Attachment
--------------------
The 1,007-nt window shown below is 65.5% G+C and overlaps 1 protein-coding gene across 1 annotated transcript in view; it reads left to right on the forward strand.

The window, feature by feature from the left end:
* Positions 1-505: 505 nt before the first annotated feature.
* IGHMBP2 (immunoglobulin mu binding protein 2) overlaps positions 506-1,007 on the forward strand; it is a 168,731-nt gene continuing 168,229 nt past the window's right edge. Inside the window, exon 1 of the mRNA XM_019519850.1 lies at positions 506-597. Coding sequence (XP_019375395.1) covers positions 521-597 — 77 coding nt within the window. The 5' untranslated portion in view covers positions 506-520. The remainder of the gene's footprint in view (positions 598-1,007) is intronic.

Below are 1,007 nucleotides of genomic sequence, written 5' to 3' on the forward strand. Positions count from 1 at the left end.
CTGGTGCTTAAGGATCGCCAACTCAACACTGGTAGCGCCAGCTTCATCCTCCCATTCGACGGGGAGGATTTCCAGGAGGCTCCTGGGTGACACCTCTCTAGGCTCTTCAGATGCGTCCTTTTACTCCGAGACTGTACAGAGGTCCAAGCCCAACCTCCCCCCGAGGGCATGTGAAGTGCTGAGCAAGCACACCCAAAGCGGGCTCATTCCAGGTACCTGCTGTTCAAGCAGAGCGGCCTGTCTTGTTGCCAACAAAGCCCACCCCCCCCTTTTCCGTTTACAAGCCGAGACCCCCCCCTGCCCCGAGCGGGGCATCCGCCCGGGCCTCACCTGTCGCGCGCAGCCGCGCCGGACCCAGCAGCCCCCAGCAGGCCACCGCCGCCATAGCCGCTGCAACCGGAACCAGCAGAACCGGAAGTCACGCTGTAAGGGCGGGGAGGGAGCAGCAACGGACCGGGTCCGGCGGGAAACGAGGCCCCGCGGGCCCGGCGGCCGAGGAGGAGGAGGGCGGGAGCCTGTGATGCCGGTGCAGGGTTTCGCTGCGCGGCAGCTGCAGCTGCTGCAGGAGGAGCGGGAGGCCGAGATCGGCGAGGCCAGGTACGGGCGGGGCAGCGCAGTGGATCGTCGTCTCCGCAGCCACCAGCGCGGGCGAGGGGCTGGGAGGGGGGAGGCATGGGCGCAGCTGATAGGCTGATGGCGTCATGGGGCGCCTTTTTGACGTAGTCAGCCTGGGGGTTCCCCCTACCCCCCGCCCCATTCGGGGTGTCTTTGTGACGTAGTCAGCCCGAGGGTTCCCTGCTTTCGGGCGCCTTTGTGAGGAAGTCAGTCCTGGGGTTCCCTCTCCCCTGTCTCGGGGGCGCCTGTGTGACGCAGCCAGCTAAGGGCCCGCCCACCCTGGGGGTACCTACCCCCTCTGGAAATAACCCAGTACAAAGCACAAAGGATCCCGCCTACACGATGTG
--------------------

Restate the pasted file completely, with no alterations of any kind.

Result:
The 1,007-nt window shown below is 65.5% G+C and overlaps 1 protein-coding gene across 1 annotated transcript in view; it reads left to right on the forward strand.

The window, feature by feature from the left end:
* Positions 1-505: 505 nt before the first annotated feature.
* IGHMBP2 (immunoglobulin mu binding protein 2) overlaps positions 506-1,007 on the forward strand; it is a 168,731-nt gene continuing 168,229 nt past the window's right edge. Inside the window, exon 1 of the mRNA XM_019519850.1 lies at positions 506-597. Coding sequence (XP_019375395.1) covers positions 521-597 — 77 coding nt within the window. The 5' untranslated portion in view covers positions 506-520. The remainder of the gene's footprint in view (positions 598-1,007) is intronic.

Below are 1,007 nucleotides of genomic sequence, written 5' to 3' on the forward strand. Positions count from 1 at the left end.
CTGGTGCTTAAGGATCGCCAACTCAACACTGGTAGCGCCAGCTTCATCCTCCCATTCGACGGGGAGGATTTCCAGGAGGCTCCTGGGTGACACCTCTCTAGGCTCTTCAGATGCGTCCTTTTACTCCGAGACTGTACAGAGGTCCAAGCCCAACCTCCCCCCGAGGGCATGTGAAGTGCTGAGCAAGCACACCCAAAGCGGGCTCATTCCAGGTACCTGCTGTTCAAGCAGAGCGGCCTGTCTTGTTGCCAACAAAGCCCACCCCCCCCTTTTCCGTTTACAAGCCGAGACCCCCCCCTGCCCCGAGCGGGGCATCCGCCCGGGCCTCACCTGTCGCGCGCAGCCGCGCCGGACCCAGCAGCCCCCAGCAGGCCACCGCCGCCATAGCCGCTGCAACCGGAACCAGCAGAACCGGAAGTCACGCTGTAAGGGCGGGGAGGGAGCAGCAACGGACCGGGTCCGGCGGGAAACGAGGCCCCGCGGGCCCGGCGGCCGAGGAGGAGGAGGGCGGGAGCCTGTGATGCCGGTGCAGGGTTTCGCTGCGCGGCAGCTGCAGCTGCTGCAGGAGGAGCGGGAGGCCGAGATCGGCGAGGCCAGGTACGGGCGGGGCAGCGCAGTGGATCGTCGTCTCCGCAGCCACCAGCGCGGGCGAGGGGCTGGGAGGGGGGAGGCATGGGCGCAGCTGATAGGCTGATGGCGTCATGGGGCGCCTTTTTGACGTAGTCAGCCTGGGGGTTCCCCCTACCCCCCGCCCCATTCGGGGTGTCTTTGTGACGTAGTCAGCCCGAGGGTTCCCTGCTTTCGGGCGCCTTTGTGAGGAAGTCAGTCCTGGGGTTCCCTCTCCCCTGTCTCGGGGGCGCCTGTGTGACGCAGCCAGCTAAGGGCCCGCCCACCCTGGGGGTACCTACCCCCTCTGGAAATAACCCAGTACAAAGCACAAAGGATCCCGCCTACACGATGTG